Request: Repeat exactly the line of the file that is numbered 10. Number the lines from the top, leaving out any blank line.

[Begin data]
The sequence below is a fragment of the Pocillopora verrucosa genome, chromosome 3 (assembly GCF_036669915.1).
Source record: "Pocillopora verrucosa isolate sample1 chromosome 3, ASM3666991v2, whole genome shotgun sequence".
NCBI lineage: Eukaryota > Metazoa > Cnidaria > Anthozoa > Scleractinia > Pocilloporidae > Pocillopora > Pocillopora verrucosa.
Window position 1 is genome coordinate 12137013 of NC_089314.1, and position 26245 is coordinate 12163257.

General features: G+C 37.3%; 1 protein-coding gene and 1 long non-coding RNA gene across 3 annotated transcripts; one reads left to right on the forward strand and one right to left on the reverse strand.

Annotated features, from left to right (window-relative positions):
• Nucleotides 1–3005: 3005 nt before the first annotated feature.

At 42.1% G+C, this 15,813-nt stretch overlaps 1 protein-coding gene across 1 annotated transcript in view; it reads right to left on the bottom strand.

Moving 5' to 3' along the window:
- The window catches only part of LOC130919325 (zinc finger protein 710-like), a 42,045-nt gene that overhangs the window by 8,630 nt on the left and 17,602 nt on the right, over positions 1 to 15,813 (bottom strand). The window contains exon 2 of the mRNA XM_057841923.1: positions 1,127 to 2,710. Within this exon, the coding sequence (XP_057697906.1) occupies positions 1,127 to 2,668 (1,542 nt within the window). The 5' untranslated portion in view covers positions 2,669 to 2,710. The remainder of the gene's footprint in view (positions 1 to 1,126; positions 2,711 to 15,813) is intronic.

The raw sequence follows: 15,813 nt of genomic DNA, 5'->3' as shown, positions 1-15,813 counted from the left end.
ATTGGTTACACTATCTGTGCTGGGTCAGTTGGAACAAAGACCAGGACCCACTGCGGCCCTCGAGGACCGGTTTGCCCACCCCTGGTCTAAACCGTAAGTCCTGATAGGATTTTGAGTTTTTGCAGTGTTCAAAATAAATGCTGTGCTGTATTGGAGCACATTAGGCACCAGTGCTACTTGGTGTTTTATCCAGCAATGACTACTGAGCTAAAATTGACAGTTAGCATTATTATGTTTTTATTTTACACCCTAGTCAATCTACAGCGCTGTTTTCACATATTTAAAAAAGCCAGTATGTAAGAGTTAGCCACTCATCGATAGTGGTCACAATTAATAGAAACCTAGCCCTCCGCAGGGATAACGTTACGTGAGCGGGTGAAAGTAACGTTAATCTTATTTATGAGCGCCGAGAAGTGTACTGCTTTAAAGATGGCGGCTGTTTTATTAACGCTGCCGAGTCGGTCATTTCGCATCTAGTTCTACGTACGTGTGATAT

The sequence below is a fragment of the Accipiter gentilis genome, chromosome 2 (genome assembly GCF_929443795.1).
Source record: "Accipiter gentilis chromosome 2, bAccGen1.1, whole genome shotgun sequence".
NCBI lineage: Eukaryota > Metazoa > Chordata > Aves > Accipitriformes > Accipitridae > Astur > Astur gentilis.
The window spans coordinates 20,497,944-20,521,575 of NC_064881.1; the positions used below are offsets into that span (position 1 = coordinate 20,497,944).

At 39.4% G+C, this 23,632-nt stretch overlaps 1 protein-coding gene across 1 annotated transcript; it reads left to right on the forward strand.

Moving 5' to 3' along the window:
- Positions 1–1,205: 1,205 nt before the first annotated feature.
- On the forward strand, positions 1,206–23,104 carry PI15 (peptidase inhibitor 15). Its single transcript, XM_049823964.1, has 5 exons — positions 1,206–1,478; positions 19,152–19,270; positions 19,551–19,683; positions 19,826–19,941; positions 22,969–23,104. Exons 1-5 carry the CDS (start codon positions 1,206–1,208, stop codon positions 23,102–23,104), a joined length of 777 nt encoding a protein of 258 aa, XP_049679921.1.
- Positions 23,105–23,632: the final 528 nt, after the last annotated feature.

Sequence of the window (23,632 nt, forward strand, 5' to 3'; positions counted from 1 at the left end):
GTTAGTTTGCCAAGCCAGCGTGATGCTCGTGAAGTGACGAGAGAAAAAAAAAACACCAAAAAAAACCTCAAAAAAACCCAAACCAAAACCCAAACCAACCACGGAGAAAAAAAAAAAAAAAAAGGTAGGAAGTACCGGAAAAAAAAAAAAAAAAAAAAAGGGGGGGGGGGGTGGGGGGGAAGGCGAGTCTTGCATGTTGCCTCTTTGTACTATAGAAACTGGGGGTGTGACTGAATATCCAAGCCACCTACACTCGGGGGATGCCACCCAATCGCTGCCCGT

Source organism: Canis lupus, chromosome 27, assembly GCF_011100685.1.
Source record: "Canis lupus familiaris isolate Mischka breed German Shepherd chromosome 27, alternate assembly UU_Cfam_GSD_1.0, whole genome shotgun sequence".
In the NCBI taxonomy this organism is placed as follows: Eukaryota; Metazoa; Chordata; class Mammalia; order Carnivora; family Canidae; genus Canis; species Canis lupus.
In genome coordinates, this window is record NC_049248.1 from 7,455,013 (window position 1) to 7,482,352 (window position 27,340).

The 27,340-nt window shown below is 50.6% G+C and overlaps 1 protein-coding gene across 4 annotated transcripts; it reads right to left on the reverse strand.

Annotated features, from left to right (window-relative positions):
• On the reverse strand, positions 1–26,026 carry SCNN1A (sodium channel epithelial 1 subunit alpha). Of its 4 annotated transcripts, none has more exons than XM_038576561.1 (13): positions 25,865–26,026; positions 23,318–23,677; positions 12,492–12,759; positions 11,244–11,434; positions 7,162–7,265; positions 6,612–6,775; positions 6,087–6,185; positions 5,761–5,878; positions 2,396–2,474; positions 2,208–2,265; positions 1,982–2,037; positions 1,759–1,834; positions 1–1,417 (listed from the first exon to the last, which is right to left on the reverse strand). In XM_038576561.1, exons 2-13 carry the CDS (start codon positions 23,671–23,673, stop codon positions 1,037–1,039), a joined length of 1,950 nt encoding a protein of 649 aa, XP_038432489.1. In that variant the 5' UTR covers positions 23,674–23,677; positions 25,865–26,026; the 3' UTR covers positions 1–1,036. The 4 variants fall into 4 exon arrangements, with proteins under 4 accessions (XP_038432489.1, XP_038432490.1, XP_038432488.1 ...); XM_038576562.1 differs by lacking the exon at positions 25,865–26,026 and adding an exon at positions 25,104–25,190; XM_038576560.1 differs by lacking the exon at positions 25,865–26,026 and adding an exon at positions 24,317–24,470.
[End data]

- The window catches only part of LOC130919325 (zinc finger protein 710-like), a 42,045-nt gene that overhangs the window by 8,630 nt on the left and 17,602 nt on the right, over positions 1 to 15,813 (bottom strand). The window contains exon 2 of the mRNA XM_057841923.1: positions 1,127 to 2,710. Within this exon, the coding sequence (XP_057697906.1) occupies positions 1,127 to 2,668 (1,542 nt within the window). The 5' untranslated portion in view covers positions 2,669 to 2,710. The remainder of the gene's footprint in view (positions 1 to 1,126; positions 2,711 to 15,813) is intronic.